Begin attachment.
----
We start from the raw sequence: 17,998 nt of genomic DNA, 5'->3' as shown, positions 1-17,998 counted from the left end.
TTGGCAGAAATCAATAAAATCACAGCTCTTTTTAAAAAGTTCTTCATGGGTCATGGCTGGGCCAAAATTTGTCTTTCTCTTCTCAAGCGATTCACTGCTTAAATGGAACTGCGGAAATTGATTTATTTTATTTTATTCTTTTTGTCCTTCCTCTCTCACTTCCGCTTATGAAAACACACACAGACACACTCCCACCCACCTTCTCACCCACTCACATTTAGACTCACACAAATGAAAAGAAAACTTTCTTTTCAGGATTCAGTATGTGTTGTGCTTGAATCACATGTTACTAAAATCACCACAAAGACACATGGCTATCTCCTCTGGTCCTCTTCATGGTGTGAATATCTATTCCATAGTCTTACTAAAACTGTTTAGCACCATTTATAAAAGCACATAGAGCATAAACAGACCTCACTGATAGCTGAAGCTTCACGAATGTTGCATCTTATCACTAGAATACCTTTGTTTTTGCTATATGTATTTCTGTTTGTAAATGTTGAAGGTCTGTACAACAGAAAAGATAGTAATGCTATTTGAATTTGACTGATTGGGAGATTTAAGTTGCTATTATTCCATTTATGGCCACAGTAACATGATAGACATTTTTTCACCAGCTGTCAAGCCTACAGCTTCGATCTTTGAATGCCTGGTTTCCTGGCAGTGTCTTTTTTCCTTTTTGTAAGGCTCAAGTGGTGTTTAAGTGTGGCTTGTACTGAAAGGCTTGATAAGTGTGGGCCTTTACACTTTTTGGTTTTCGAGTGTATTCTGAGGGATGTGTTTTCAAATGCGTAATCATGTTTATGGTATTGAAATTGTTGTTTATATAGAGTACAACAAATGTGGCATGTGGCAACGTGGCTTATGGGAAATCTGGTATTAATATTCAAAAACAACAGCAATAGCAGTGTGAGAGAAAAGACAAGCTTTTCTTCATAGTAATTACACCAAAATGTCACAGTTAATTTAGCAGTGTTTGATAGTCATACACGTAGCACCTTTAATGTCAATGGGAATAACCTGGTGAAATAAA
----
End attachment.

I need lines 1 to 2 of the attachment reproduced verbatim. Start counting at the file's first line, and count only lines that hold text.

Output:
We start from the raw sequence: 17,998 nt of genomic DNA, 5'->3' as shown, positions 1-17,998 counted from the left end.
TTGGCAGAAATCAATAAAATCACAGCTCTTTTTAAAAAGTTCTTCATGGGTCATGGCTGGGCCAAAATTTGTCTTTCTCTTCTCAAGCGATTCACTGCTTAAATGGAACTGCGGAAATTGATTTATTTTATTTTATTCTTTTTGTCCTTCCTCTCTCACTTCCGCTTATGAAAACACACACAGACACACTCCCACCCACCTTCTCACCCACTCACATTTAGACTCACACAAATGAAAAGAAAACTTTCTTTTCAGGATTCAGTATGTGTTGTGCTTGAATCACATGTTACTAAAATCACCACAAAGACACATGGCTATCTCCTCTGGTCCTCTTCATGGTGTGAATATCTATTCCATAGTCTTACTAAAACTGTTTAGCACCATTTATAAAAGCACATAGAGCATAAACAGACCTCACTGATAGCTGAAGCTTCACGAATGTTGCATCTTATCACTAGAATACCTTTGTTTTTGCTATATGTATTTCTGTTTGTAAATGTTGAAGGTCTGTACAACAGAAAAGATAGTAATGCTATTTGAATTTGACTGATTGGGAGATTTAAGTTGCTATTATTCCATTTATGGCCACAGTAACATGATAGACATTTTTTCACCAGCTGTCAAGCCTACAGCTTCGATCTTTGAATGCCTGGTTTCCTGGCAGTGTCTTTTTTCCTTTTTGTAAGGCTCAAGTGGTGTTTAAGTGTGGCTTGTACTGAAAGGCTTGATAAGTGTGGGCCTTTACACTTTTTGGTTTTCGAGTGTATTCTGAGGGATGTGTTTTCAAATGCGTAATCATGTTTATGGTATTGAAATTGTTGTTTATATAGAGTACAACAAATGTGGCATGTGGCAACGTGGCTTATGGGAAATCTGGTATTAATATTCAAAAACAACAGCAATAGCAGTGTGAGAGAAAAGACAAGCTTTTCTTCATAGTAATTACACCAAAATGTCACAGTTAATTTAGCAGTGTTTGATAGTCATACACGTAGCACCTTTAATGTCAATGGGAATAACCTGGTGAAATAAA